February 1, 2017

Daily Archives

  • Establishing Thought Leadership During Political Unrest

    When a new president is sworn in and immediately begins changing the country’s direction on health care, education, immigration, economics, and other issues that impact people’s day-to-day lives, leaders have an opportunity to establish themselves as thought leaders.

    You may have information that can help people make sense of it all, or at least put things in perspective. I was recently working with a client in education who explained how California Governor Jerry Brown will likely serve as a buffer against some of the federal changes in education, at least for awhile. Since I’m concerned about some of the comments Education Secretary Betsy DeVos made during her confirmation hearing, I felt much better after talking with my client.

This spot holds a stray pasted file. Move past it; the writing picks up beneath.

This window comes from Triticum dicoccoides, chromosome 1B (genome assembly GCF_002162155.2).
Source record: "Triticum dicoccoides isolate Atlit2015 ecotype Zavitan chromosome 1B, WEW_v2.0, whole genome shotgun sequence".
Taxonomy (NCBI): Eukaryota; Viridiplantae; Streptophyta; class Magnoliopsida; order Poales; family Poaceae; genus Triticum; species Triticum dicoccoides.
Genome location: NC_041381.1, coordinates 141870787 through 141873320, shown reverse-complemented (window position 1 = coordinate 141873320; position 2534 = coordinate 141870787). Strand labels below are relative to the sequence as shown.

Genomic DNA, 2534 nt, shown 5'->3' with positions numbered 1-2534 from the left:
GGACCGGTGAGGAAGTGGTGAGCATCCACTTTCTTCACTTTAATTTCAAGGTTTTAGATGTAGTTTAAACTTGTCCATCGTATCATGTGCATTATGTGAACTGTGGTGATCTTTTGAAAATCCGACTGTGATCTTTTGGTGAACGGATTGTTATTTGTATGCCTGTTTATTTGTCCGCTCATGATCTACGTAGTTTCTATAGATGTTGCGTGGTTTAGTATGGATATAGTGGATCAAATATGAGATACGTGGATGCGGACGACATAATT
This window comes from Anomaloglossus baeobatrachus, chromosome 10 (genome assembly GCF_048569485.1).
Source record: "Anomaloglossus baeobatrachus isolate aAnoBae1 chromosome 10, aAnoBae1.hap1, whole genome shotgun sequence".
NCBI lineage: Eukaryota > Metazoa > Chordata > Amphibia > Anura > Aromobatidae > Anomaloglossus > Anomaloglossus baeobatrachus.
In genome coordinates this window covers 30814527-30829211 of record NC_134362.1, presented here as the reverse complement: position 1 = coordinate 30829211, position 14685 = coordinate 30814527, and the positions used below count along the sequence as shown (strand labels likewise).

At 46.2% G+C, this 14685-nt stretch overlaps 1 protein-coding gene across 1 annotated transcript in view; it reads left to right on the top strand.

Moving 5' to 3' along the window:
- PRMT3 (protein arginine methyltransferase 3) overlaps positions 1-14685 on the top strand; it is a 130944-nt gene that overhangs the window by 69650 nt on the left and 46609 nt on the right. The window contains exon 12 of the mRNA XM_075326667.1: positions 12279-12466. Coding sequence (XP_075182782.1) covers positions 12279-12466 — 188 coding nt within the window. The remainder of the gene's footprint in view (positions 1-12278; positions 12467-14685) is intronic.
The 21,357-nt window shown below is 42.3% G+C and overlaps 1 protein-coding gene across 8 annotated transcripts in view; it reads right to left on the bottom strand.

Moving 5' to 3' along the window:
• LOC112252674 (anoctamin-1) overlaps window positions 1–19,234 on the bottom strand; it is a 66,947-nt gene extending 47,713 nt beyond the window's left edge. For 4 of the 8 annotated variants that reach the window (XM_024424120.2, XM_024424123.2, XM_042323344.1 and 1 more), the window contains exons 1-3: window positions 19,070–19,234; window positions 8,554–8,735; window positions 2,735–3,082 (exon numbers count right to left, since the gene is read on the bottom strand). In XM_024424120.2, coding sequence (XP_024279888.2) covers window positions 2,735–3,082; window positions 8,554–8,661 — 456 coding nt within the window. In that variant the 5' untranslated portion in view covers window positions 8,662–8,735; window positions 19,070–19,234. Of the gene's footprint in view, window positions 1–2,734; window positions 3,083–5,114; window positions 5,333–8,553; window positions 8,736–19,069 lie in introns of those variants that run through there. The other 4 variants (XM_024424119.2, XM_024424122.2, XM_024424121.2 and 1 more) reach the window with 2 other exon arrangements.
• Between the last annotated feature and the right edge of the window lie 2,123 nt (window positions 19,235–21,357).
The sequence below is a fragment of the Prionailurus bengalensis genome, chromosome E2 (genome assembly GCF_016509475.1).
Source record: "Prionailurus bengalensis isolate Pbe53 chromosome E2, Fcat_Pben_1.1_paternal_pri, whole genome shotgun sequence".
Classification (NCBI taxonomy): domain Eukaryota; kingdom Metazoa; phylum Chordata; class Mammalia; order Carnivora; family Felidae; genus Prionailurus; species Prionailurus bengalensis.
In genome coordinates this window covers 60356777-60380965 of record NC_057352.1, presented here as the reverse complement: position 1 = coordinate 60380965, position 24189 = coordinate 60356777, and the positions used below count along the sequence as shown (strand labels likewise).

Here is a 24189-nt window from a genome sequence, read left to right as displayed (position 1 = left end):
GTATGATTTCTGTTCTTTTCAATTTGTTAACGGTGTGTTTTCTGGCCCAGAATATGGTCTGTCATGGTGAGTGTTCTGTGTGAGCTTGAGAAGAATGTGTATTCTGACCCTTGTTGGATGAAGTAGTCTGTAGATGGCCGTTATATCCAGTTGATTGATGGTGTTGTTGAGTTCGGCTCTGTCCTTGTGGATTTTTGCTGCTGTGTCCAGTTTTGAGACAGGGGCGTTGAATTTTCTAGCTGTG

Later, I was discussing people’s fear about losing health care coverage with a client who oversees a federally qualified health center. She mentioned that our State Assemblyman Jim Wood is the Health Committee chairman, so issues relevant to small, rural counties will not get lost. That made me feel better, too.

    I immediately recommended to both of these clients that we write columns in local newspapers and blogs on their websites explaining how federal decisions are likely to impact local people. Answer questions like, “How quickly are changes likely to affect us?” and “How dramatically?”

    If you want to establish yourself as an expert in your industry and a resource for information, consider the current political turmoil and provide information people can use. Where I live in Northern California, most people lean left politically. If this is your client base, think about how you can reassure people as the president signs executive orders that go against their fundamental beliefs about what it means to be an American.

    If you would like to learn more about how to expand your influence, I’d love to help you.